I thought that I had experienced all the different ways you could enjoy a book, but thanks to Small Demons, a Los Angeles based company that recently launched their site in beta, I now have a new tool for learning more about the story lines, characters and more.
If you're obsessed with "six degrees from Kevin Bacon"-oriented conversations about books, then you're going to enjoy this site. Search by title, place, product, etc. and you'll uncover new connections that you may have never considered before. In the spirit of Halloween, I searched for "demons" and learned that Joseph Thomas Sheridan Le Fan, an Irish writer from the nineteenth century, had a seminal influence on the development of this genre.
Small Demons takes what was originally fun for me about discovering books online and makes it faster to access that information. When I was fifteen, books became a multimedia adventure through LiveJournal friends who posted photos of their bookshelves, along with quotes from new releases. Small Demons allows you to â€œsocializeâ€ with a book beyond the borders of the narrative within.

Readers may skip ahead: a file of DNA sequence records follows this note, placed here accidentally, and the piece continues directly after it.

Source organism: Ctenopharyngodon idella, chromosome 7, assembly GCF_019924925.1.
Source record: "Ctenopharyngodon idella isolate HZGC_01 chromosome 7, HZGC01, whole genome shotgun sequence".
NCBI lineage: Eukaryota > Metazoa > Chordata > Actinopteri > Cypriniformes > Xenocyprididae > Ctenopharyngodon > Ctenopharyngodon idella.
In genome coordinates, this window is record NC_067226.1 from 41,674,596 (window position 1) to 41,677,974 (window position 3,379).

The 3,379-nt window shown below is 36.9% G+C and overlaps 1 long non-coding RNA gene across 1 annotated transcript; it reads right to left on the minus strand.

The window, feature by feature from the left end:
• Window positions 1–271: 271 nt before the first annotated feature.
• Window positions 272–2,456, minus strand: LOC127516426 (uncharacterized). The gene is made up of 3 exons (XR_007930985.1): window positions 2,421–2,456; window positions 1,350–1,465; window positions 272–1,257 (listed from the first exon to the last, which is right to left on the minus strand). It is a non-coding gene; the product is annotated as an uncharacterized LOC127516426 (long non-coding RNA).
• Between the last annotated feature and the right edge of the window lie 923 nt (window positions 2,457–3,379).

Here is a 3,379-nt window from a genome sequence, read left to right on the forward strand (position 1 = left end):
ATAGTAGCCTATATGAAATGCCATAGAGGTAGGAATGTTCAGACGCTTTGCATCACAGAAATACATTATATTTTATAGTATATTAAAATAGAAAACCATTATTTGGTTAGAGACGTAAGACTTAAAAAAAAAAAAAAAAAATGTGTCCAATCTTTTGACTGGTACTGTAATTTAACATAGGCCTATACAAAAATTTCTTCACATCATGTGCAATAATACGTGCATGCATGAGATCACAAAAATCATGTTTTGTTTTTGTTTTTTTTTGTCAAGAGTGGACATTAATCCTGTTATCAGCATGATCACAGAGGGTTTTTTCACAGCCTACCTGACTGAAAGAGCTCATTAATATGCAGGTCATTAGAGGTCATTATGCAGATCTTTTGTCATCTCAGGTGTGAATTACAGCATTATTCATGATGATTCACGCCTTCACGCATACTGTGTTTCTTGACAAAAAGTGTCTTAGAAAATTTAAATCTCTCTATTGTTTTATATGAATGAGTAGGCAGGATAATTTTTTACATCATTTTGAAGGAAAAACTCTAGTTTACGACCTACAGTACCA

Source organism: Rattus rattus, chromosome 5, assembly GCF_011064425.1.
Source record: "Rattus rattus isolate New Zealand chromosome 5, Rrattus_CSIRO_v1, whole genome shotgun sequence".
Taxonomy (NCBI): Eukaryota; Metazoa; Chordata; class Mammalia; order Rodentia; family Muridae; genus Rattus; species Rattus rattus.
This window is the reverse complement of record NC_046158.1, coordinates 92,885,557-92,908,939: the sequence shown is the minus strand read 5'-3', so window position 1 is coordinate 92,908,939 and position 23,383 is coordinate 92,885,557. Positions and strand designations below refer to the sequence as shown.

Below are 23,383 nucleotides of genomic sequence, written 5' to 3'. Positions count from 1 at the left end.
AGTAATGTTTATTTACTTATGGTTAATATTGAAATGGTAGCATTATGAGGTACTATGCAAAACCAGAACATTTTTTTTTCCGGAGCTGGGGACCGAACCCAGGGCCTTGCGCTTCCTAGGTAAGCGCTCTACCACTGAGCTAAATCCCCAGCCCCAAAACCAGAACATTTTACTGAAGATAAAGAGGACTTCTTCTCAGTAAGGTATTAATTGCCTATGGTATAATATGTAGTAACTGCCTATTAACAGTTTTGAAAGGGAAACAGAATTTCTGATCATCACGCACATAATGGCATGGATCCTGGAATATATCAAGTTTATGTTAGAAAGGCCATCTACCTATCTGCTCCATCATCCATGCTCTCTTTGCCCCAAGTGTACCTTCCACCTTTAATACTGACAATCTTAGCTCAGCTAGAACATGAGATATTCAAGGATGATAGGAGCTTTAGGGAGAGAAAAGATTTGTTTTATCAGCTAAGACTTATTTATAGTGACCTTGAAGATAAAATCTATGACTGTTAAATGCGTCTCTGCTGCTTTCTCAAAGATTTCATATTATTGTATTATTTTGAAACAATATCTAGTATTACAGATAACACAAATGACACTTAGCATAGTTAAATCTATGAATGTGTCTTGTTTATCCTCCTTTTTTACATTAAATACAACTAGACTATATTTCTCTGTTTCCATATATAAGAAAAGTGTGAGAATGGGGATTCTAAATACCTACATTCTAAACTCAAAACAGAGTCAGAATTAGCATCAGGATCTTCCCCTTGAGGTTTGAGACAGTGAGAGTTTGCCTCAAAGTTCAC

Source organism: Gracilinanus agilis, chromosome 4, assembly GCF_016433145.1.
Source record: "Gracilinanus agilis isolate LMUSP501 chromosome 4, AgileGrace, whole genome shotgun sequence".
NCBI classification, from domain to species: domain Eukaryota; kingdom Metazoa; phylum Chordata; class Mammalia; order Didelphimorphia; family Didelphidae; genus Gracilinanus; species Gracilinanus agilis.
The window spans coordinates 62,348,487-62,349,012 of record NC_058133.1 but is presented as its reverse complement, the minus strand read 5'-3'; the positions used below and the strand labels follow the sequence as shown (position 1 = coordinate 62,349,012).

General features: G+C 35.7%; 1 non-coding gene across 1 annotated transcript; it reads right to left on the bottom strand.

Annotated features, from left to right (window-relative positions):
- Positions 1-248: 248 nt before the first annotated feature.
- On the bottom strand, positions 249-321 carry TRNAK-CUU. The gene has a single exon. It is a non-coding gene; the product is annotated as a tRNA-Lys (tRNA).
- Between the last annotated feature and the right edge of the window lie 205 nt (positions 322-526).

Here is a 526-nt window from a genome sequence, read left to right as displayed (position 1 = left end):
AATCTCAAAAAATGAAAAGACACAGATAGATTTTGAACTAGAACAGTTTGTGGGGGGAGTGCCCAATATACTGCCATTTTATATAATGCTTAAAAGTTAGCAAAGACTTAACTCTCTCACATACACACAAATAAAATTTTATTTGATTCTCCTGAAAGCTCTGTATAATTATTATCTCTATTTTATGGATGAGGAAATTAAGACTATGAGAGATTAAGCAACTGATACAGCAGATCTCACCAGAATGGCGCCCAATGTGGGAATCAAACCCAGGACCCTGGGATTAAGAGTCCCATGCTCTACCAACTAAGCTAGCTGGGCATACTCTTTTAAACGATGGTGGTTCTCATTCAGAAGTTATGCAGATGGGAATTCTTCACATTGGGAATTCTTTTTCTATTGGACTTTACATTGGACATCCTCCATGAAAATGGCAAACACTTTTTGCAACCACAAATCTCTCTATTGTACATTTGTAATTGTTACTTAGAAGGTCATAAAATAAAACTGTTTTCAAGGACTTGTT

Small Demons will be successful as long as readers continue to juggle book titles and revisit them for inspiration. Thankfully for them, people now read books in different ways. Amazon and the introduction of the Kindle took my and others book reading schedule from one selection every few weeks to 6-10 at any given week. My reading habits are multi-dimensional -- there are books that I only want to read through my iPhone that I would never consider reading as a hardcover. Apps/platforms like Goodreads and Small Demons have opened up my world to the book universes of my peers. From what I can tell so far, Small Demons augments that re-exploration in a very seamless way. At this year's Frankfurt Book Fair, Small Demons founder and CEO Valla Vakili confirmed that Random House had signed with Small Demons, its second major publisher, following Simon & Schuster, an early booster, which signed on last year, and Europa Editions. As PW noted, SmallDemons.com will pore through these new and older titles and map the detailsâ€”the places, music, art, artists, drinks, authors, cars, anything you might imagineâ€”pulling it all together for cross-reference online. The end result, Vakili explained, is a deeper, more organic, and culturally significant brand of recommendation engine. I'm looking forward to continuing to explore their beta site and seeing what else I can uncover.